Family Law mediation is the term used to describe the process wherein parties involved in a pending or imminent family law action consult with a licensed mediator in an attempt to resolve some or all of their contested issues. The process can be temporary mediation wherein only temporary issues are resolved or permanent mediation wherein issues are resolved on a permanent basis. Often temporary relief mediation becomes permanent mediation as permanent and complete settlements are agreed to and put in writing. The desired end result is a signed settlement agreement which can be ratified (blessed) by a judge during a short uncontested final hearing where nobody argues about anything.
Formal mediation typically involves both parties (Husband and Wife or Father and Mother), their attorneys and a licensed mediator.
The benefits of mediation are manifold and significant. A general short list includes:
- Mediation if fast and efficient and can save a lot of money. All 3 are great benefits;
- You can customize your mediated agreement knowing what is best for you and your family, a dynamic never fully understood by a judge who is largely a stranger to your real circumstances;
- When you settle your own case the end result is known. Any contested family law litigation always involves an unknown end result;
- Parties are more likely to accept and obey court orders that they agreed to as opposed to those that were judicially imposed against them;
- Relationships between parties after the lawsuit is concluded are typically more cordial if contested litigation is avoided;
- Children benefit greatly from the ending of litigation hostilities as quickly as possible;
- Parties benefit greatly for the reduction of stress and anxiety associated with the ending of litigation.
Formal family law mediation first became popular about 25 years ago. Mediation proved to be so successful that it quickly became entrenched in the family law courts to the point where today it is almost always required by judges (mandatory) at least one time before litigants are entitled to have a contested final hearing scheduled. Today I predict that approximately 90% of all family law cases settle negating the need for a contested final hearing.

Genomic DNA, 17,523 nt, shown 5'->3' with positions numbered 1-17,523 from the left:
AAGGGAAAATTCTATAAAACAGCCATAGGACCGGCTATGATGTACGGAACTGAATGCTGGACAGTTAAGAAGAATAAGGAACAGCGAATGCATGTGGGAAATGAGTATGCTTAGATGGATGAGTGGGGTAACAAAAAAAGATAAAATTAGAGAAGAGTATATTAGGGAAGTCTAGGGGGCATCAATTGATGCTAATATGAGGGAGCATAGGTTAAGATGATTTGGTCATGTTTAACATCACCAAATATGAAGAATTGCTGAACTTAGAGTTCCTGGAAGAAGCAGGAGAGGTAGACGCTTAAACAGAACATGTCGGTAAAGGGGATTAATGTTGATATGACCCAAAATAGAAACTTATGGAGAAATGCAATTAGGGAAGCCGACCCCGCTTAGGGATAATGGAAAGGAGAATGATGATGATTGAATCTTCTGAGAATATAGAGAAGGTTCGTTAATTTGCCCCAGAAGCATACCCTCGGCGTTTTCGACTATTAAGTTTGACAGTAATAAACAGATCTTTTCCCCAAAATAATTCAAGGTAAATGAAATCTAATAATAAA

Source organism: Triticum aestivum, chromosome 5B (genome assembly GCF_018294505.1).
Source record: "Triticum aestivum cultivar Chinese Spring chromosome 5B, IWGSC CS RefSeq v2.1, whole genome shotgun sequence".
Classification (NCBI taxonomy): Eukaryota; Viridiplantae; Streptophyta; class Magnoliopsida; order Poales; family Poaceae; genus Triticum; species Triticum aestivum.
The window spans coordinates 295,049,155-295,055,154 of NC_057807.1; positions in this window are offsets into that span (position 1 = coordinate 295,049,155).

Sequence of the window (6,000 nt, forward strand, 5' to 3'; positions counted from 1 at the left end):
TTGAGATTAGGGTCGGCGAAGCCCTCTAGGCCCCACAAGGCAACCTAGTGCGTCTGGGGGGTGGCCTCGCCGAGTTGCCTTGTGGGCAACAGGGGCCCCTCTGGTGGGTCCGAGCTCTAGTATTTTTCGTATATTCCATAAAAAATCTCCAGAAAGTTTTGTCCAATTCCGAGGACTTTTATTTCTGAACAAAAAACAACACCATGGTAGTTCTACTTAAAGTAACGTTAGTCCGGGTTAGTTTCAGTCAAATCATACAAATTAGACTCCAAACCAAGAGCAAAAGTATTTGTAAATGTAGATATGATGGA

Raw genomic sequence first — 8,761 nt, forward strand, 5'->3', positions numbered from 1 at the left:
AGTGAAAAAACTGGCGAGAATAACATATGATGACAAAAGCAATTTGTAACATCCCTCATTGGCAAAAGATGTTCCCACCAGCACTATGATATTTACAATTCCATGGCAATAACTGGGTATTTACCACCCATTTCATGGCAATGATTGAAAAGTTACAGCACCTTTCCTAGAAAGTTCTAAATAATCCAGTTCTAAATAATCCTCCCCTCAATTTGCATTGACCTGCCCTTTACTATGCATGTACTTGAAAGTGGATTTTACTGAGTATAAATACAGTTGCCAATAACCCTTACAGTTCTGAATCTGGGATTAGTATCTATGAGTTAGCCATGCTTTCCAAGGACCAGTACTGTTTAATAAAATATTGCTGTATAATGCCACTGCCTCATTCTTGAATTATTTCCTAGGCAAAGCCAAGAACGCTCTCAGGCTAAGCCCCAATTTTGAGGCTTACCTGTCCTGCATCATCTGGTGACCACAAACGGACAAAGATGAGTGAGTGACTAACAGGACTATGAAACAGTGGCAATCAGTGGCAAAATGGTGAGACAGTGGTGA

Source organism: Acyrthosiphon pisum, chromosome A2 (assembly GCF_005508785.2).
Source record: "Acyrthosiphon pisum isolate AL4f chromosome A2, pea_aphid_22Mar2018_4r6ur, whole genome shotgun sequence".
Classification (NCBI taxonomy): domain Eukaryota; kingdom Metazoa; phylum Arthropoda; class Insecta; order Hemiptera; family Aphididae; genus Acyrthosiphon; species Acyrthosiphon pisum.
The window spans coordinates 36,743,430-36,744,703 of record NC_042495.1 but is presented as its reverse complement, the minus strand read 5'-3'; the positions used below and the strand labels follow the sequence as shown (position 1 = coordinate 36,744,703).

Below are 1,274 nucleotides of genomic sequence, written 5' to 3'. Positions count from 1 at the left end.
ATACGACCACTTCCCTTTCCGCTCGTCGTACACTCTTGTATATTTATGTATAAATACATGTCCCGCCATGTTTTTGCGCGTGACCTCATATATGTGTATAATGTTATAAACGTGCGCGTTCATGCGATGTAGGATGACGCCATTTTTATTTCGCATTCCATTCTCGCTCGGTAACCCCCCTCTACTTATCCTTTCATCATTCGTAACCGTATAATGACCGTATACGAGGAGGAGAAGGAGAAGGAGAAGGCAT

The mediation process varies from 1 mediator to another. In most cases parties are placed into separate rooms. The rules of the process are explained to each and each provides a summary of the case (either written or verbal) to the mediator. The mediator goes back and forth between rooms until common ground is found and issues are hopefully resolved. A quality mediator has a lot of family law experience and can help guide parties and their attorneys in ways that increase the chances of reaching agreements. This is part art and part science. Every mediator is different as is every attorney as is every judge. Naturally, the facts of each case, including yours, are also unique.
What is said in mediation is largely confidential and cannot be used against the speaker. This gives both sides the confidence to negotiate fully without negative repercussions. A full explanation of this concept is beyond the scope of this article but can be explained by a family law attorney.
David Anton has been a licensed family law mediator for nearly 20 years. In addition, over the last 30 years he has attended hundreds of successful mediations where he was the representative of one of the parties. He knows the process well and loves the process. He can steer you through your mediation which, historically speaking, will likely be successful.